The role of estrogen, rather than age alone, was investigated by studies which utilized younger SLE patients who underwent ovarian failure produced by cyclophosphamide. Significantly fewer flares were observed in the group with ovarian failure compared with normally menstruating SLE women. The cyclophosphamide group, however, was significantly older than the control group (37.9 years compared with 25.5 years). Other research, however, followed two groups of SLE patients: one early onset and one late onset and concluded that the decrease in disease activity after menopause could not conclusively be determined to be related to hormonal status.
HRT has documented benefits for women with regard to some aspects of aging; and in some cases may be medically necessary. Postmenopausal osteoporosis, for example, directly tied to estrogen deficiency, may require hormonal intervention, shown to reduce the risk of hip fractures by as much as 30%. HRT, however in patients with SLE, which is induced or exacerbated by oral contraceptives has the potential to produce disease flares.
Examination of the effects of HRT in postmenopausal women found that in 351 postmenopausal SLE patients, combined estrogen/progesterone hormone replacement (0.625 mg conjugated estrogen daily, plus 5 mg medroxyprogesterone for 12 days/month) given for 12 months produced only a small increase in the risk of disease flares (0.64 probability in HRT patients vs 0.51 in placebo controls, with most flares mild or moderate [p = 0.01]). HRT use did not significantly increase the risk of severe flares.
An overall assessment of the consequences of SLE in postmenopausal patients looked at damage accrual in SLE as part of the LUMINA (Lupus in Minorities: Nature vs Nurture) study and found that despite the drop in disease activity in the postmenopausal period (with a reduction in the risk of renal disease), overall damage scores were higher due to an increase in cardiovascular disease. Whether higher damage accrual is related to the changing hormones of menopause or due simply to longer disease duration is as yet undetermined. It is known that estrogen promotes SLE through ER-a by inducing IFN-g. Testosterone is most likely protective in SLE patients by driving the Th1 immune pathway.
Although no differences are observed in SLE patients as compared with normal controls with regard to circulating estrogen levels (17b-estradiol), number of ERs or binding affinities of ER to estrogen, blocking of the ERs using fulvestrant in patients with moderately active SLE produced a significant decrease in disease activity (as measured by the SLE disease activity index score).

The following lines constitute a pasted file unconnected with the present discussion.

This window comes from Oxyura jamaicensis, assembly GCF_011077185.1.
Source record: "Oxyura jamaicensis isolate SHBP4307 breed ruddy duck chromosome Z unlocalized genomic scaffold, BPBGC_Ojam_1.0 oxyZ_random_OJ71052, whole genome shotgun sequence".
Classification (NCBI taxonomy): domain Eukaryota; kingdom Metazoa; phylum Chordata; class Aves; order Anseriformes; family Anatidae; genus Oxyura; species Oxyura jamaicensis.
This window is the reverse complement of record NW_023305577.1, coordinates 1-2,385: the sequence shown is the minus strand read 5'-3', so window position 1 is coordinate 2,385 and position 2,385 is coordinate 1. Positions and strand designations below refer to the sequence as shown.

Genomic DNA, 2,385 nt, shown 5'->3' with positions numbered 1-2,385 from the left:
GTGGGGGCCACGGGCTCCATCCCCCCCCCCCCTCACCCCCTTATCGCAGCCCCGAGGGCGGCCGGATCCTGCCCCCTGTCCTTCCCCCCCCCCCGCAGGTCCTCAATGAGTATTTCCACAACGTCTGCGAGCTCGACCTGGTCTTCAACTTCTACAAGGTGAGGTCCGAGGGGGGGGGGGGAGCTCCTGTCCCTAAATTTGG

Female SLE patients have abnormal metabolism of sex hormones, with an increase in the production of 16-hydroxyestrone and metabolites that may produce a chronic state of excessive estrogen. Elevated aromatase activity (an enzyme found in all organ systems and integral to sexual reproduction, that converts androgens into estrogens) is also observed in SLE patients.
The molecular mechanism leading to a gender preponderance in SLE appears to be demethylation of CD40 ligand on CD40+ T cells, which, appearing on an inactive X-chromosome, results in overexpression of CD40 ligand on CD4+ cells. SLE patients are typically characterized by high titers of autoantibodies directed against nuclear antigens, antibodies which have been demonstrated to potentially arise from germline-coded polyreactive antibodies induced to class-switch to IgG by a proinflammatory milieu.
RA is an autoimmune disease in which multiple components of the immune system produce tissue damage and contribute to systemic inflammation. T cells, B cells and macrophages infiltrate into the inflamed synovial membrane whose resident cells proliferate and differentiate; macrophages and other activated tissue-resident cells begin to produce cytokines which induce B- and T-cell responses that act in concert to erode bone and cause destruction of cartilage. RA is associated with an altered sex hormone balance characterized by lower amounts of androgens and higher estrogens. RA incidence increases with postmenopause, suggesting that decreased E2 levels are involved in disease onset. The incidence of RA incidence peaks in the seventh decade. Pregnancy ameliorates disease activity, however, the postpartum period is a time of high risk for new-onset RA. Aromatase inhibitors, compounds that interfere with estrogen production, trigger onset of RA or produce arthritis flares in both premenopausal and postmenopausal women.